Pears0.23kg (0.52 lb) of CO2e per pound of pears259 calories per pound0.89kg (1.96lb) of CO2e per 1,000 calories of pears
Bananas0.21 kg (0.48 lb) of CO2e per pound of banana404 calories per pound0.52kg (1.15lb) of CO2e per 1,000 calories of bananas
Mangoes0.21 kg (0.46 lb) CO2e per pound of mangoes272 calories per pound0.77lb (1.7lb) of CO2e per 1,000 calories of mangoes
Cherries0.19kg (0.41 lb) of CO2e per pound of cherries227 calories per pound0.84kg (1.85lb) of CO2e per 1,000 calories of cherries
Limes0.18kg (0.39lb) of CO2e per pound of limes136 calories per pound1.32kg (2.91lb) of CO2e per 1,000 calories of limes
Peaches0.17kg (0.38lb) CO2e per pound of peaches176 calories per pound0.97kg (2.14lb) of CO2e per 1,000 calories of peaches
Apricots0.16kg (0.36lb) of CO2e per pound of apricots218 calories per pound0.73kg (1.61lb) of CO2e per 1,000 calories of apricots
Raspberries0.15kg (0.33lb) of CO2e per pound of raspberries240 calories per pound0.63kg (1.39lb) of CO2e per 1,000 calories of raspberries
Pineapples0.09 kg (0.20 lb) of CO2e per pound of pineapple227 calories per pound0.4kg (0.88lb) of CO2e per 1,000 calories of pineapples
Lemons0.09kg (0.19lb) CO2e per pound of lemons132 calories per pound0.68kg (1.5lb) of CO2e per 1,000 calories of lemons
Grapefruit0.08kg (0.18lb) of CO2e per pound of grapefruit191 calories per pound0.42kg (0.93lb) of CO2e per 1,000 calories of grapefruits
Blackberries0.07kg (0.15lb) of CO2e per pound of blackberries195 calories per pound0.36kg (0.79lb) of CO2e per 1,000 calories of blackberries
Clementines0.06 kg (0.13 lb) CO2e per pound of clementines213 calories per pound0.28kg (0.62kg) of CO2e per 1,000 calories of clementines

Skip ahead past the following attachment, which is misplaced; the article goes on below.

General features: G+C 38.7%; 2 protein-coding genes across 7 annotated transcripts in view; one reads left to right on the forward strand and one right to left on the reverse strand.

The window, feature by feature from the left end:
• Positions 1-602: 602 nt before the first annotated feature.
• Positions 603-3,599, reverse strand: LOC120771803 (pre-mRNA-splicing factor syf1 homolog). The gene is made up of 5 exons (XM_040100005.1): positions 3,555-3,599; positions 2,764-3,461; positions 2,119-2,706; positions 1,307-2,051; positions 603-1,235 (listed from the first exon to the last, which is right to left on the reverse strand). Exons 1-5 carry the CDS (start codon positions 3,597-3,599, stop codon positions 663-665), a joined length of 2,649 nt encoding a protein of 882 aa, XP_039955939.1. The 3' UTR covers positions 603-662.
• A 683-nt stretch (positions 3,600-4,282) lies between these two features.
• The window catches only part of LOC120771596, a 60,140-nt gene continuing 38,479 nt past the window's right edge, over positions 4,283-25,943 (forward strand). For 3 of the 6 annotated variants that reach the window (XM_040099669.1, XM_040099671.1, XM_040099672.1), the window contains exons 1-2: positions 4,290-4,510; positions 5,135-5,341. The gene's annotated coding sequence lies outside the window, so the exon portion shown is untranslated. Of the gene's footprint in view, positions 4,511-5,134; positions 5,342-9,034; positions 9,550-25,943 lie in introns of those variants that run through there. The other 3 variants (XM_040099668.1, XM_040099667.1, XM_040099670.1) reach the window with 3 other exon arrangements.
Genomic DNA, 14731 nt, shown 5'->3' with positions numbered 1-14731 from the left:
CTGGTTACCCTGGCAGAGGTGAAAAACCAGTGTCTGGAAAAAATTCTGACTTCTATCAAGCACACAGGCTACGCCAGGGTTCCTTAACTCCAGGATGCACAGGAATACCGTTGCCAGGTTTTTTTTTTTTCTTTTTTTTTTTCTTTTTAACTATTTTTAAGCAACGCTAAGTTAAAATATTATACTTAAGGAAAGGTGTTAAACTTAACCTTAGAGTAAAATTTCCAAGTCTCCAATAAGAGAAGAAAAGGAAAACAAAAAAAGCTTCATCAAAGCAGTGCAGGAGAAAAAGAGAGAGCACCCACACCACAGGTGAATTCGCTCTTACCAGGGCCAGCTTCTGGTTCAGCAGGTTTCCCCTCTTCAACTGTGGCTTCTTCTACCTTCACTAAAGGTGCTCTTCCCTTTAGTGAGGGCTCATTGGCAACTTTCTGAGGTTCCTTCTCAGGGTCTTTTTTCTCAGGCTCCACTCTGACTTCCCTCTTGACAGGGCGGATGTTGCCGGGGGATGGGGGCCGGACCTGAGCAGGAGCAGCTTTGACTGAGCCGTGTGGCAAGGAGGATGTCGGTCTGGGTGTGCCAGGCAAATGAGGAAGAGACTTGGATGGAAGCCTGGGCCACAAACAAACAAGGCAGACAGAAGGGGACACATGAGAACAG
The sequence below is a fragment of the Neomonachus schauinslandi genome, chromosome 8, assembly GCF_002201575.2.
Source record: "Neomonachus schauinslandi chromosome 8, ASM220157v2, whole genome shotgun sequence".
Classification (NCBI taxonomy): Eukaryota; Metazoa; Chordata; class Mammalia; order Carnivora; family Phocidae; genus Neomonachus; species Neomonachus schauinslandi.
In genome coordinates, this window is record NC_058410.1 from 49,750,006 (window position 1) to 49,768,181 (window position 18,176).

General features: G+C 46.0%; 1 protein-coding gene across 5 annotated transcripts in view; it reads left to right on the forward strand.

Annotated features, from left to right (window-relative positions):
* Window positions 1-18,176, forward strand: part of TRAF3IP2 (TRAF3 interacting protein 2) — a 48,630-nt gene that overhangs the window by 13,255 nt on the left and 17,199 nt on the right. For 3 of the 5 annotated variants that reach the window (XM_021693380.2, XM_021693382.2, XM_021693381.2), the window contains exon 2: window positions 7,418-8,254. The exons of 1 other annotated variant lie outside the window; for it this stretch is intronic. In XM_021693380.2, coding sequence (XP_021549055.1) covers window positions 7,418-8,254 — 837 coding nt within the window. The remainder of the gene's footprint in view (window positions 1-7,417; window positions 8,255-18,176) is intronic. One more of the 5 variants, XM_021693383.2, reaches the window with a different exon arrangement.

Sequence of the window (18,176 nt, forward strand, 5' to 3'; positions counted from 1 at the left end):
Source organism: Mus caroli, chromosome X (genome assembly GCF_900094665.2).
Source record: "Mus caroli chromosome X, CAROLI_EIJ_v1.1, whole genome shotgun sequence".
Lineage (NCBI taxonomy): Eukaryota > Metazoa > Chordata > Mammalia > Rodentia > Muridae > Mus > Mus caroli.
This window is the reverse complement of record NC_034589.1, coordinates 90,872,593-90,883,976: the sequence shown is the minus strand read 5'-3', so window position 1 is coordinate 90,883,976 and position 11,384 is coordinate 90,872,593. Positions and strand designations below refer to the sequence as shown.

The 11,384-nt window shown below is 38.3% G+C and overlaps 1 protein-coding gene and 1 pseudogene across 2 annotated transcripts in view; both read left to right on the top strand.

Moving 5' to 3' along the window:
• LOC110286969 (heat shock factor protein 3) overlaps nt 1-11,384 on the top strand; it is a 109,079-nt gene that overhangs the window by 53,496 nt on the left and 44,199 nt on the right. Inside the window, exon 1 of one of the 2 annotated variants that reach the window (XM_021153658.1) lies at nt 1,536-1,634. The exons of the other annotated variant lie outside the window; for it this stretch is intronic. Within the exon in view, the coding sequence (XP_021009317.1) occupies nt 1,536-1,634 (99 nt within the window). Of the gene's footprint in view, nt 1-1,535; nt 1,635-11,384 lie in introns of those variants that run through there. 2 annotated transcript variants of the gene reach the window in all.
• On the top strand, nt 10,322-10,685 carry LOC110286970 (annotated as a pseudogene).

Watermelons0.05kg (0.11 lb) of CO2e per pound of watermelon136 calories per pound0.37kg (0.82lb) of CO2e per 1,000 calories of watermelons

As you can see, pineapples fall very low on the overall carbon footprint ranking, tying with lemons as the lowest. They are almost 1/10th the carbon footprint of an avocado, making them a far more sustainable choice. Generally, fruits that fall in the bottom half are going to be some of the best choices to make and pineapples rank very strongly against all of them. 

How Does the Carbon Footprint of Pineapples Compare to Other Types of Food in General

Branching outside the world of fruit, pineapples also have a place among food in general. As a fruit, it is going to be on the lower end, but that doesn’t mean it is necessarily the lowest. Here, we will look at how pineapples compare to the greater category of all foods. 

When it comes to greenhouse gas emissions (GHG), foods are often compared in terms of emissions per 1,000 kilocalories (as opposed to their weight in lbs or kg).

Illustration of greenhouse gas emissions per 1000 kilocalories
Our World in Data: Greenhouse Gas Emissions per 1,000 kilocalories

As we can see, most fruits rank around the middle of the scale when it comes to overall foods. Pineapples rank alongside bananas. They have a lower overall carbon footprint but also a lower calorie-per-pound ratio (bananas having roughly 400 calories per pound and pineapples around 230). This means that their carbon footprint will automatically be higher per kilocalorie. Therefore, when kilocalories are taken into account, pineapples have a slightly higher carbon footprint, and rank around in the middle compared to a wider range of foods. 

How Can You Reduce and Offset Your Personal Carbon Footprint

There are many things you can do to cut down on how your pineapple consumption impacts the planet. Between carefully considering your consumption habits to reduce carbon emissions, and offsetting your carbon through carbon-extraction schemes, you can consume pineapples without having a large negative impact on the earth. 

Some of the carbon risks of pineapple highlighted in this article may sound a bit alarming. However, the good news is that there are actually a lot of things you can do to lower your carbon emissions while still eating pineapples. Purchasing organic or locally grown pineapples and disposing of the waste efficiently can help with this. Furthermore, you can consider emission offsets, which work to extract carbon from the atmosphere. Here, we will walk you through how to accomplish both of these things.